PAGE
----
Sunday, December 13, 2009

Denying a Rental Request -- What Next?

I've previously discussed how my department determines eligibility for rental assistance in its basic terms. We find out why the client(s) got behind and if they have income to sustain themselves should we assist with one month's rent. If the clients don't have an income we can't help them. The reason is that assistance in this case would only be temporary and the client would face the same problem of paying rent the following month.

So what's the next step for these clients? Generally when folks have no income we refer them to our job counseling services. But of course it's not typically a smooth path and not only because job supply is particularly low. Clients may lack experience or skills for many jobs. Referring folks to job counseling also presumes that they're physically and/or mentally able to work and this is not the case for many people we serve in my department. Applying for social security benefits (for reason of disability) is an option but one that in most cases takes at least a year or more.

So let's say a client has no income and is looking for work but not finding one, or applying for disability and waiting. What then? The bottom line is you need an income to stay in an apartment. When we can't help we refer folks to call the city and request short term rental assistance. But the truth is very few organizations have funds to help people with rental assistance when they have no income.

So we suggest people look at their social network. Is there a family member or friend they can stay with temporarily? We also give information on shelters and temporary housing programs (some have waiting lists so clients need to sign up as soon as they can). Occasionally we get word of openings for permanent housing programs for people at risk for/those experiencing homelessness. In such cases it may help to be tied in with an organization that would likely get news when such openings take place.

Sometimes when I tell clients we're not going to be able to help with rental assistance I don't hear from them again even when I offer to continue to work on other options. Some folks who are denied rental assistance come back a year later with new concerns -- they had solved their housing situation on their own. Other times I don't hear back from clients once their in temporary housing. I respect people's choice to figure things out on their own and appreciate the opportunity to be able to work with folks who choose to continue and work with me. I believe that if I was in a similar situation I'd want another person on my side. But I also know the limits of a case manager's role. In the end the client is the one dealing with what's going on. Whether I'm part of her journey is up to her.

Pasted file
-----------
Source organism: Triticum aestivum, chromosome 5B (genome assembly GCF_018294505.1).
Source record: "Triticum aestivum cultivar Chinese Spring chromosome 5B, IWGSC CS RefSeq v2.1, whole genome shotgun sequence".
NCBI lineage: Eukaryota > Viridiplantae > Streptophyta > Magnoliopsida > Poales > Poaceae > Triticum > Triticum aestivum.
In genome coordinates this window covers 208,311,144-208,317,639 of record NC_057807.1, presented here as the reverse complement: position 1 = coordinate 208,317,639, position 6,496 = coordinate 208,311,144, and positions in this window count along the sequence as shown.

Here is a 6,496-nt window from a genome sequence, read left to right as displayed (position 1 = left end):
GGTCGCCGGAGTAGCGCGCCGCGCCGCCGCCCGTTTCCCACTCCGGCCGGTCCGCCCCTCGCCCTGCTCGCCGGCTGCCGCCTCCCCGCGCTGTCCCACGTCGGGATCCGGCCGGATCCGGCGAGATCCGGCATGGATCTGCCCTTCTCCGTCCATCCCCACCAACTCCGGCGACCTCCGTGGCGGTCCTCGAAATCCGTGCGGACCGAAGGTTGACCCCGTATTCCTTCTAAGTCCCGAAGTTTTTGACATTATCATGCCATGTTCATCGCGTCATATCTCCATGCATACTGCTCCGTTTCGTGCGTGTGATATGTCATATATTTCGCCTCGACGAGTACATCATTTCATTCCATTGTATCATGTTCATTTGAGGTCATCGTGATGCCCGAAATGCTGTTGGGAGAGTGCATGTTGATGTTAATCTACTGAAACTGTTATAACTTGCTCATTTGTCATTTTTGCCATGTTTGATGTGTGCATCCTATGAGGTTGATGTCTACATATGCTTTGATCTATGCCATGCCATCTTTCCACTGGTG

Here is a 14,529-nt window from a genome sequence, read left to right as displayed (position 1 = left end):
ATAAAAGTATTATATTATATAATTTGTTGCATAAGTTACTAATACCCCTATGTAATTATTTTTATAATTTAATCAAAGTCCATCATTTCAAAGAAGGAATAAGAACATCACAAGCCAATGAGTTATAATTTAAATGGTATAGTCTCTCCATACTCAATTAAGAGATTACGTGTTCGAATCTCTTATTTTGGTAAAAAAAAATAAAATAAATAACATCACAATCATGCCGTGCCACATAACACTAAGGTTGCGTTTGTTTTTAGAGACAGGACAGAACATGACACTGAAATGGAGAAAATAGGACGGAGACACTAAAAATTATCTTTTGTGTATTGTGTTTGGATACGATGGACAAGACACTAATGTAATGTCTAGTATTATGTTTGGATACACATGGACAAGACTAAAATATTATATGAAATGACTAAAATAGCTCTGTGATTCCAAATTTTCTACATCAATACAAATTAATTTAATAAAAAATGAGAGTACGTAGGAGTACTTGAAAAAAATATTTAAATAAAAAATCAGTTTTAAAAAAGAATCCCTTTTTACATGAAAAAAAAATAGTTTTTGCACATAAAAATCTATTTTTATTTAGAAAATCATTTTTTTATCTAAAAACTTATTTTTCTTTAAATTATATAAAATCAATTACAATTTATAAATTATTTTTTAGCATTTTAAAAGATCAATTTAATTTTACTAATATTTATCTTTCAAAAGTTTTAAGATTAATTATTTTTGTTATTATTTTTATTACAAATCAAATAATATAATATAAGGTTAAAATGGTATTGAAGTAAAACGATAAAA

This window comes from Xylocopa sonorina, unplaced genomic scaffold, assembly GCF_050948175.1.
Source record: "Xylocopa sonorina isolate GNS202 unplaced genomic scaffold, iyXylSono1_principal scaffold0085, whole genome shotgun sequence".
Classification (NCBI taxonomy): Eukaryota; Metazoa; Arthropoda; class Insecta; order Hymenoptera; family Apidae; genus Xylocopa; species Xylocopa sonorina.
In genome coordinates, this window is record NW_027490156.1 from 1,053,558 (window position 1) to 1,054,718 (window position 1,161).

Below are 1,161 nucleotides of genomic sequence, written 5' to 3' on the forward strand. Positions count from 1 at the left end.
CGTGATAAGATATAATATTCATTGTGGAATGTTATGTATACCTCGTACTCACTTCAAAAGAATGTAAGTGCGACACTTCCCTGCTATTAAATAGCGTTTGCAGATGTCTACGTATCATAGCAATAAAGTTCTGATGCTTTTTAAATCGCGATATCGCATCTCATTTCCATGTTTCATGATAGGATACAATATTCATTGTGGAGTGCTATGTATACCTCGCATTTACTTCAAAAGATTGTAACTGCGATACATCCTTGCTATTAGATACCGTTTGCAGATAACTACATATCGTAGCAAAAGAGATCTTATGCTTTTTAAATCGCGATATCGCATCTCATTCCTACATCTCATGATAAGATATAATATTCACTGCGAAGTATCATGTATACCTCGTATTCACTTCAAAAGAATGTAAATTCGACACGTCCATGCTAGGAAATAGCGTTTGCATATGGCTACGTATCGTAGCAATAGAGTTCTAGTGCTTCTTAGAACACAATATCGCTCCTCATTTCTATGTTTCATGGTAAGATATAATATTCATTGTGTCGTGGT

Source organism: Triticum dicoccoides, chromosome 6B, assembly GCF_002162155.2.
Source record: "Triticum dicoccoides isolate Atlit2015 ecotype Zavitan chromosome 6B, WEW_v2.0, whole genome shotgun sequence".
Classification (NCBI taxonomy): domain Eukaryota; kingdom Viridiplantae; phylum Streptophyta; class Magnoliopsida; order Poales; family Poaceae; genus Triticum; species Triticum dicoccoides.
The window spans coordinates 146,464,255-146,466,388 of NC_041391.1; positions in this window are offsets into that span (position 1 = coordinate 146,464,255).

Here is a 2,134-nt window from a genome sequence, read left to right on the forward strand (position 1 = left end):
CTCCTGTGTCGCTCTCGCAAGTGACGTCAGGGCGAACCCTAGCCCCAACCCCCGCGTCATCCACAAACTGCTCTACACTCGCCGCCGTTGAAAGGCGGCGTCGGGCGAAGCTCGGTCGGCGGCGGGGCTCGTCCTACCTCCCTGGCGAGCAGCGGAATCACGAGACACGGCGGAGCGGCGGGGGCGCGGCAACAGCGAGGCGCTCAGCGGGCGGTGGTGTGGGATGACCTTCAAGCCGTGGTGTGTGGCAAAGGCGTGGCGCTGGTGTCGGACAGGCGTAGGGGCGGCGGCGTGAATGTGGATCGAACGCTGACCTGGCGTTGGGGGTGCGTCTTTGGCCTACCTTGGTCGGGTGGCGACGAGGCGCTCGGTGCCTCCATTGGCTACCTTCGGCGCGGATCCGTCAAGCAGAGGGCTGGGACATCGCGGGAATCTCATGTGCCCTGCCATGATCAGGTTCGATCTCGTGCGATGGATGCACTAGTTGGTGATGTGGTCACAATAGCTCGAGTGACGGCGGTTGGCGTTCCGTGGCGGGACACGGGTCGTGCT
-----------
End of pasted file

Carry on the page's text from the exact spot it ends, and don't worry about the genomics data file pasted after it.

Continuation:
How have you as a case manager/social worker dealt with a similar situation?

Note: This post was written based on my personal experiences as a case manager and should not be taken as the rule for every similar case.

4 comments:

Pittsburgh Perambulations said...

I don't know. As someone who's been in this field, it's easy to wish I had all the answers and knew of a brilliant plan to fix poverty, employment, housing, and hunger issues. But I don't... and I can only work in the existing system. I wish there was some sort of housing program that traded housing for a non-monetary rent. Like, exchange work skills in the community for housing. Or a city program of housing so long as it was evidenced that things were being done to find a job/ go to school/ apply for disability. There was to be some better plan, but I realize it spills into other issues and touches other concerns far greater than just giving someone a house...

Anatolia said...

Some housing programs like that (work for rent / housing program where you live while showing proof you're searching for work) do exist in the city where I work but naturally supply is much shorter than demand.

Like you're saying, our challenge is to navigate the current system.

We have a worker who's great at staying connected with housing locators who let him know when openings take place and these relationships help a lot in keeping us updated.

Btrflygl said...

It's tough. The program I work for provides a housing subsidy to the population we work with. However, due to funding cuts, the requirements have changed now and rules are much stricter in getting this subsidy. Clients don't want to hear this. It's especially hard because clients who DO have resources (i.e. family they can stay with, access to monetary resources) are the ones who tend to challenge me the most about this issue.

I also have clients who I am not able to help because of the lack of income and access to the housing subsidy. I can get them on wait lists and such, but there really are not a lot of resources out there.

Anatolia said...

Btrflygl, it's interesting that you find clients who have more resources to be those who are more demanding. I don't believe I see this distinction in my clients but most clients I see have very few additional resources (like family).

I'm also familiar with the challenge of long waiting lists (in other programs, as my agency itself doesn't offer housing). So when I meet with a client who's interested in subsidized housing for example, our goal is to sign him up for as many appropriate programs/locations as possible.